Sponsors: Andrew Adams


Dates: Tuesday

Time: 2:46 PM

The Space Research Center (SPARC) is an after school activity of the Magnet School and NEHS. The Space Research Center was built and Project SPARC began in the early 1960s.  The SPARC demonstration facilities include a 21 foot mock-up of a Shuttle Orbiter. An Apollo training capsule provided by NASA, eight mission control consoles, a graphics and visualization training center and a robotics laboratory. The mission of SPARC is to promote the development of leaders dedicated to the extension of mankind’s grasp beyond that of planet Earth by educating students with interest in the medical fields, computer sciences, electronics, engineering, flight management, and robotics.


Northeast High gained some notoriety with their SPARC program originated in 1962 by Mr. Robert A. G. Montgomery, Jr. Originally called the Project SPAce Research Capsule, SPARC was recognized by the Government as the first program of its kind ever attempted. Northeast High students united designed and built a three-man space capsule mock-up to test the student “astronauts ability to handle the space environment. Interest in Project SPARC was stimulated in industry and the School District Administration. With the help of a grant from the Southeastern Pennsylvania Heart Association, the program purchased electronic equipment and began to study in flight control instrumentation. Project SPARC was so highly recognized for its work that, during the summer of 1963, the National Aeronautics and Space Administration (NASA) invited 18 SPARC students to tour the Marshall Space Flight Center, Manned Spacecraft Center, Cape Canaveral, and the Goddard Space Flight Center.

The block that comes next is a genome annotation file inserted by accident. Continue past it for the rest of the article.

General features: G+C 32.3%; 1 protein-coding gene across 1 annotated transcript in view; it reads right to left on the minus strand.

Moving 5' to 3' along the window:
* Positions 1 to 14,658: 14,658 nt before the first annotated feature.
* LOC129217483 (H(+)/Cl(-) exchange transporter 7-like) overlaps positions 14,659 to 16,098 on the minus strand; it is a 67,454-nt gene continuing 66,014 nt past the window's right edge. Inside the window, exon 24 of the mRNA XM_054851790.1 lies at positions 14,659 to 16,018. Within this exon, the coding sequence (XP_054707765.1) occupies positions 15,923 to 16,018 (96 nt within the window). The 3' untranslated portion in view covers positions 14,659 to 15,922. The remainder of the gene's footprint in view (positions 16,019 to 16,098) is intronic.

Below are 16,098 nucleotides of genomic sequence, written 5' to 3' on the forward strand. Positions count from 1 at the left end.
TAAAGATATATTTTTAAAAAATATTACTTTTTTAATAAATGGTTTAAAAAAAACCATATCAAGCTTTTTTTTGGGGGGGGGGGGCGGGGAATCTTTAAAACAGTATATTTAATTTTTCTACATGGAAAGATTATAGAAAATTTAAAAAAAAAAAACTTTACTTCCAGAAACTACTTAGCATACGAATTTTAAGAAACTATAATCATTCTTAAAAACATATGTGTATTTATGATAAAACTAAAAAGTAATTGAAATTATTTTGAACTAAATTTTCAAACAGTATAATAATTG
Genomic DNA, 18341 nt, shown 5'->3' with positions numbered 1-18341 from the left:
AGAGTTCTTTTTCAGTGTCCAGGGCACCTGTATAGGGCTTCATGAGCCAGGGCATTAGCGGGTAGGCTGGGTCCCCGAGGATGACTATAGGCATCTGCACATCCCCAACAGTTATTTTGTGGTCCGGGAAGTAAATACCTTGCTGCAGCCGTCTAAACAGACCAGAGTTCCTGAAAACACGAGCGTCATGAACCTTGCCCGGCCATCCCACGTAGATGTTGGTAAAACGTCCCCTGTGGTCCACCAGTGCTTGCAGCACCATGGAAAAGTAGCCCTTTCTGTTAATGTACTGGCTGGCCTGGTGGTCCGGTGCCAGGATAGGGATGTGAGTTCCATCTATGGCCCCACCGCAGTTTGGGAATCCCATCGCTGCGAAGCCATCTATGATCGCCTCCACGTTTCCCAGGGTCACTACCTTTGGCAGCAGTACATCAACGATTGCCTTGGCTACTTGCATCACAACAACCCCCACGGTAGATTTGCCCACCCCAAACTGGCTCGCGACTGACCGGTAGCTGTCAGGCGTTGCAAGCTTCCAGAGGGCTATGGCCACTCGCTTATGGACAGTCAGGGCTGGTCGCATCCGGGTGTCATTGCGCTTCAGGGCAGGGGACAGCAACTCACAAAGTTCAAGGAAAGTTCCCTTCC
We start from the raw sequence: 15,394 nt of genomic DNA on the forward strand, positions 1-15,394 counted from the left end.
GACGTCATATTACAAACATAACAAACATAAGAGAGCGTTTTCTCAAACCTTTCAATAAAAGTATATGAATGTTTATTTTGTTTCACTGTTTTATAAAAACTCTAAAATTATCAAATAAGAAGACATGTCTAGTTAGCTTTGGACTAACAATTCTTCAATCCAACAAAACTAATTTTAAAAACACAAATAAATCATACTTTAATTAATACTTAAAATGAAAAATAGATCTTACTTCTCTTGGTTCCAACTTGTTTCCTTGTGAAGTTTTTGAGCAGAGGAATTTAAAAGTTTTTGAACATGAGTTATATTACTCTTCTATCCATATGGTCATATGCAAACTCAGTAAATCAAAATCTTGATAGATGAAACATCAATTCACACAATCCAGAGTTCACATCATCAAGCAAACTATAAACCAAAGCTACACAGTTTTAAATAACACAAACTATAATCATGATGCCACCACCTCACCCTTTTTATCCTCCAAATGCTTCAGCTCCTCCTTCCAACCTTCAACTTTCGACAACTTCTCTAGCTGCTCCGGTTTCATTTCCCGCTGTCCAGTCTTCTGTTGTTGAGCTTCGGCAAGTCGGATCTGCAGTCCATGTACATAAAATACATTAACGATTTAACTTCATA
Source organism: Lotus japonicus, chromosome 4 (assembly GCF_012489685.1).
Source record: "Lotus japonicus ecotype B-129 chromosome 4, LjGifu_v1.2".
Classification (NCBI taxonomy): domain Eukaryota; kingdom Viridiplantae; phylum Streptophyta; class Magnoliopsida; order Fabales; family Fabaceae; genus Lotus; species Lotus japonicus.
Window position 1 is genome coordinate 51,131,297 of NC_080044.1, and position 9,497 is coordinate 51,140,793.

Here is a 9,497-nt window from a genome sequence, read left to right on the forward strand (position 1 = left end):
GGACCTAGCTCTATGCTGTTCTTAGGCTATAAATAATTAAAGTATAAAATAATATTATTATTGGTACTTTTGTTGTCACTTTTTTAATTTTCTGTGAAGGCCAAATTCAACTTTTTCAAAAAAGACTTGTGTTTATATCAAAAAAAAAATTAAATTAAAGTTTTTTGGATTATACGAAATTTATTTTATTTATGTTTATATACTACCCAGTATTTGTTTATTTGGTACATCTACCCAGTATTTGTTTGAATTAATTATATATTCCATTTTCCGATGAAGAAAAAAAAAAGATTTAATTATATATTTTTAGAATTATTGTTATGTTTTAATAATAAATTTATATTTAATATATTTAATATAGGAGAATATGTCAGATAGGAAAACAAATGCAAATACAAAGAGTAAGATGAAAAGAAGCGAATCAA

By the end of 1963, the students had designed a simulated capsule and control area, and construction began on a wing of the stage at Northeast High School, Philadelphia, Pennsylvania. The Home and School Association and the Alumni Association made many contributions to aid SPARC. In early May 1964, the first capsule test took place. The chamber was constructed as a closed oxygen-replenishment system.

SPARC has attempted several simulations in a few different simulators to the moon, orbits around the earth, and to Mars. Project SPARC membership in 2010 included almost two hundred students classified as full-time members. These students have regular responsibilities in the areas of their specialties and operate all research activities.


The SPARC Project was updated in the 2000s to pursue the goals of President George W. Bush’s Vision for Space Exploration. Project SPARC was realigned to simulate the NASA Constellation program and its mission to return to the moon. In 2009 Project SPARC flew its first Constellation mission, sending six students to the moon and establishing a two-module lunar habitat. SPARC facilities include a 21′ Shuttle Orbiter mockup built by the students, the actual Apollo training capsule from NASA, an eight station mission control center, a movie and animation learning center and electronics and robotics laboratories. Students can utilize a new facility which incorporates computer and electronic action scripts, video presentations and simulations. Like the SPARC project in the 1960s, they are able to simulate the experience of operating a spaceborne mission. Project SPARC’s honorary Flight Director is Philadelphia astronaut Chris Ferguson, who has visited the facility and held video teleconferences with the SPARC students from the Houston pace Center